DReichard Headshot

Dustin completed his PhD in Ecological and Evolutionary Biology in 2013 at Indiana University with Dr. Ellen Ketterson.  His dissertation research focused on investigating the function and evolutionary significance of low-amplitude (whispered) vocalizations in songbirds with a particular emphasis on dark-eyed juncos (Junco hyemalis).  Dustin currently has joint appointments in the Patricelli lab at UC Davis and Dr. Preston S. Wilson’s research group in the mechanical engineering department at UT Austin.  His position is funded by a NSF Postdoctoral Fellowship to foster research and collaborations at the intersection of biology and mathematics.  Dustin’s current research is aimed at optimizing a radio-telemetry system to serve as a novel method for measuring how loud birds are singing during completely free-living behavioral interactions.

E-mail Contact

dgreichard@ucdavis.edu

Links

Dustin’s Personal Website: https://sites.google.com/site/dustingreichard/

Google Scholar: http://scholar.google.com/citations?user=TyJ1jhgAAAAJ&hl=en

Dustin’s Publications:

Reichard, D.G. and Welklin, J.F. in press. On the existence and potential functions of low-amplitude vocalizations in North American birds. The Auk: Ornithological Advances.

Whittaker, D.J., Reichard, D.G., Drouilly, M., Battle, K., and Ziegenfus, C. in press. Avian olfactory displays: a hypothesis for the function of bill-wiping in a social context. Behavioral Ecology and Sociobiology.

Reichard, D.G. 2014. Male dark-eyed juncos (Junco hyemalis) respond differentially to playback of local and foreign song. The Wilson Journal of Ornithology 126: 605-611. PDF

Rosvall, K.A., Peterson, M.P., Reichard, D.G., and Ketterson, E.D. 2014. Highly context-specific activation of the HPG axis in the dark-eyed junco and implications for the Challenge Hypothesis. General and Comparative Endocrinology 201: 65-73. PDF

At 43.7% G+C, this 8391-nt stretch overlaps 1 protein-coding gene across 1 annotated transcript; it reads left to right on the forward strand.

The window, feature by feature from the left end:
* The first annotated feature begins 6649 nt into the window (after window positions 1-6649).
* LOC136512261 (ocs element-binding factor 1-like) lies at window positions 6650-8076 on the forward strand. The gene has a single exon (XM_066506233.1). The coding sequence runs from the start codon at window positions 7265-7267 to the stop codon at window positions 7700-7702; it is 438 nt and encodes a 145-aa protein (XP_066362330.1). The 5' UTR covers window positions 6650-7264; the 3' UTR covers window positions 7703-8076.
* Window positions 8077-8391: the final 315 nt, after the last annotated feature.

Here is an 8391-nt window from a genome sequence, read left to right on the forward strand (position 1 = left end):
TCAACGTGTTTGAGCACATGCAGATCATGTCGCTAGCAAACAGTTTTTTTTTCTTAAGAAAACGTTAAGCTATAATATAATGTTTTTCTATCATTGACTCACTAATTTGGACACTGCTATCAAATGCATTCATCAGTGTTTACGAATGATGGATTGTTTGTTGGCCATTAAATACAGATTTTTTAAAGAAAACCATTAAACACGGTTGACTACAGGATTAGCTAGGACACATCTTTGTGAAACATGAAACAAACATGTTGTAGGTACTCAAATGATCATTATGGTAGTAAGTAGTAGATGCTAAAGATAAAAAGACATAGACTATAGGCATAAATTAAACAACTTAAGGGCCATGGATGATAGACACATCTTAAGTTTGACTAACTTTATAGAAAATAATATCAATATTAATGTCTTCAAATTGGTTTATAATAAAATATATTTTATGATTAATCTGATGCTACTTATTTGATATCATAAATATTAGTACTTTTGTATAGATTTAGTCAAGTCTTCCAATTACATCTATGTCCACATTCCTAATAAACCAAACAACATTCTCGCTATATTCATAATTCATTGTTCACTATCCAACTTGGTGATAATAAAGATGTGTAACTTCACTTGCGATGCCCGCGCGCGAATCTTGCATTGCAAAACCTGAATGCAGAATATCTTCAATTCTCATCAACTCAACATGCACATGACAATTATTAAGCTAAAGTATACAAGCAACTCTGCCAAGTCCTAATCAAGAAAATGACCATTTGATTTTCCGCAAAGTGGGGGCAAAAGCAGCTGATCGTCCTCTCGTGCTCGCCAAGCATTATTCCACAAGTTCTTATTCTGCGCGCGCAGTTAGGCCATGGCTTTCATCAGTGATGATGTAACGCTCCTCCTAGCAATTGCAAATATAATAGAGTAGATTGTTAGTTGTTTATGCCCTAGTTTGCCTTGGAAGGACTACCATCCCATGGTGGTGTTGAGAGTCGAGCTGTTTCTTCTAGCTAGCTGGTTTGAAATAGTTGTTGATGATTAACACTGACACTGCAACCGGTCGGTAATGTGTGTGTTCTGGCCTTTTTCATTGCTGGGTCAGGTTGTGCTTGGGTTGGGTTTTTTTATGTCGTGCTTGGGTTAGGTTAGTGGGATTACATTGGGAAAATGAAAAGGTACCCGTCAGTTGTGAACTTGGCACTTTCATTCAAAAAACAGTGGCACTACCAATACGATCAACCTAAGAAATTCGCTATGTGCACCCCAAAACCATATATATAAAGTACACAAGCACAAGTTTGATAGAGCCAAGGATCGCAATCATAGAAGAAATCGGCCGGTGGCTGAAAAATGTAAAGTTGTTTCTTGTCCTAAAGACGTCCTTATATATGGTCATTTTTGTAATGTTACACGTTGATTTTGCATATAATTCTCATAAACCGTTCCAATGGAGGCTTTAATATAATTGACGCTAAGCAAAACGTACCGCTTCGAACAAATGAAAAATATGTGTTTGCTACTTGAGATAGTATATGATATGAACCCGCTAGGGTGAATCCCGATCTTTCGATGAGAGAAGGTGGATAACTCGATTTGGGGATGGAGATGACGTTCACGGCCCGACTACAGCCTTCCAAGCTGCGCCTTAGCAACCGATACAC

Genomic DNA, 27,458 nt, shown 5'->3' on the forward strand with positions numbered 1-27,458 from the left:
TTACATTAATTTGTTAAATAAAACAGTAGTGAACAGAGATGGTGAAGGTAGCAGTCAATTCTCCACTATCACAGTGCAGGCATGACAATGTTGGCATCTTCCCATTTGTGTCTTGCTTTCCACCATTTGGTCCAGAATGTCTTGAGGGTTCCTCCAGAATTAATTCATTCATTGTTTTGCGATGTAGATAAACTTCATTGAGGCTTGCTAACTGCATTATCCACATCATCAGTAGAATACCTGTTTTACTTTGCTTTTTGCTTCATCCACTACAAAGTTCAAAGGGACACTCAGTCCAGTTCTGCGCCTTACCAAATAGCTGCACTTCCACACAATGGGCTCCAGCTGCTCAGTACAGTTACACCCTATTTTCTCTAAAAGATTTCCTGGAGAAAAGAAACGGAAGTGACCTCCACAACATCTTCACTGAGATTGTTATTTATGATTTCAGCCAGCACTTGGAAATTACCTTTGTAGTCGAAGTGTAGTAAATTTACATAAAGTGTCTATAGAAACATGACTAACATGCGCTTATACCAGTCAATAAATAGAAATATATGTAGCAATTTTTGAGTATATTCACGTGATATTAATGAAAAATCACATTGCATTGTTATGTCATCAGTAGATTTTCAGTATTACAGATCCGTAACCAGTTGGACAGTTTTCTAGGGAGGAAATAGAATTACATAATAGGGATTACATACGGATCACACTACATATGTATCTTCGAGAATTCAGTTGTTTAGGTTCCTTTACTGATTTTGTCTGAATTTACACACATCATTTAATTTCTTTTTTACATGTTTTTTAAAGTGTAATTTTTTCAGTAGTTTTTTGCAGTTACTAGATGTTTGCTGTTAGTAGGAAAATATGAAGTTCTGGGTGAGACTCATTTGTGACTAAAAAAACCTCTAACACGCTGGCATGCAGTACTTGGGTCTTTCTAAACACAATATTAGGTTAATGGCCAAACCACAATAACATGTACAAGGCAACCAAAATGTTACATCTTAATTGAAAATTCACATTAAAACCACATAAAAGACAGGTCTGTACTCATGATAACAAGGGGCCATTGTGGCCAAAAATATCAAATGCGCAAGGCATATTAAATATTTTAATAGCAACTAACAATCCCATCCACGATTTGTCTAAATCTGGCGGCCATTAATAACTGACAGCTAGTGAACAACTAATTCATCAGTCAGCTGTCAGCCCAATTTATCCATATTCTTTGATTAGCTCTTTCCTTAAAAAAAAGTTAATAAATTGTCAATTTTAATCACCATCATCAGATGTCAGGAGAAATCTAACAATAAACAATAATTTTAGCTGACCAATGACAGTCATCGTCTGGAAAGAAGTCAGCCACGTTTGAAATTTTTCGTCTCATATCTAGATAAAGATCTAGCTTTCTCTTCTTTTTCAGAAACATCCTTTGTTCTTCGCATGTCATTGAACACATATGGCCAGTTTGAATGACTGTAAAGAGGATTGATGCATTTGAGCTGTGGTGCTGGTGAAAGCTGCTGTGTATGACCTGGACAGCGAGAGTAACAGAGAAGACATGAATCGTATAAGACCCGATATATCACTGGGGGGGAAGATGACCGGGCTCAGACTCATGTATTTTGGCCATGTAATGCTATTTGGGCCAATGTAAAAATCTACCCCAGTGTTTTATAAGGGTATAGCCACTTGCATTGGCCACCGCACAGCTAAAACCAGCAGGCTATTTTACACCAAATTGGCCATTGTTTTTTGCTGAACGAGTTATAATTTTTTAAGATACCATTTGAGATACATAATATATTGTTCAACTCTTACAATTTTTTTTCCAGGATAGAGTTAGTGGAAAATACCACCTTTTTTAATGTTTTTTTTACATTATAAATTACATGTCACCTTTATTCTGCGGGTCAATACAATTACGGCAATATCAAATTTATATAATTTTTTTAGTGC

Reichard, D.G., Rice, R.J., Schultz, E.M., and Schrock, S.E. 2013. Low-amplitude songs produced by male dark-eyed juncos (Junco hyemalis) differ when sung during intra- and inter-sexual interactions. Behaviour 150: 1183–1202. PDF

Rosvall, K.A., Reichard, D.G., Ferguson, S.M., Whittaker, D.J., and Ketterson, E.D. 2012. Robust behavioral effects of song playback in the absence of testosterone or corticosterone release. Hormones and Behavior 62: 418–425. PDF

Reichard, D.G. and Ketterson, E.D. 2012. Estimation of female home-range size during the nestling period of Dark-eyed Juncos. The Wilson Journal of Ornithology 124: 614–620. PDF

Reichard, D.G., Rice, R.J., Vanderbilt, C.C., and Ketterson, E.D. 2011. Deciphering information encoded in birdsong: male songbirds with fertile mates respond most strongly to complex, low-amplitude songs used in courtship. The American Naturalist 178: 478–487. PDF

Whittaker, D.J., Reichard, D.G., Dapper, A.L. and Ketterson, E.D. 2009. Behavioral responses of nesting female Dark-eyed Juncos Junco hyemalis to hetero- and conspecific passerine preen oils. Journal of Avian Biology 40: 579–583. PDF

O’Neal, D.M., Reichard, D.G., Pavlis, K. and Ketterson, E.D. 2008. Experimentally-elevated testosterone, female parental care, and reproductive success in a songbird, the Dark-eyed Junco (Junco hyemalis). Hormones and Behavior 54: 571–578. PDF

Reichard, D.G. and Price, J.J. 2008. Species recognition in a vocal mimic: repetition pattern not the only cue used by Northern Mockingbirds in discriminating between songs of conspecifics and Brown Thrashers. The Wilson Journal of Ornithology 120: 717–724. PDF


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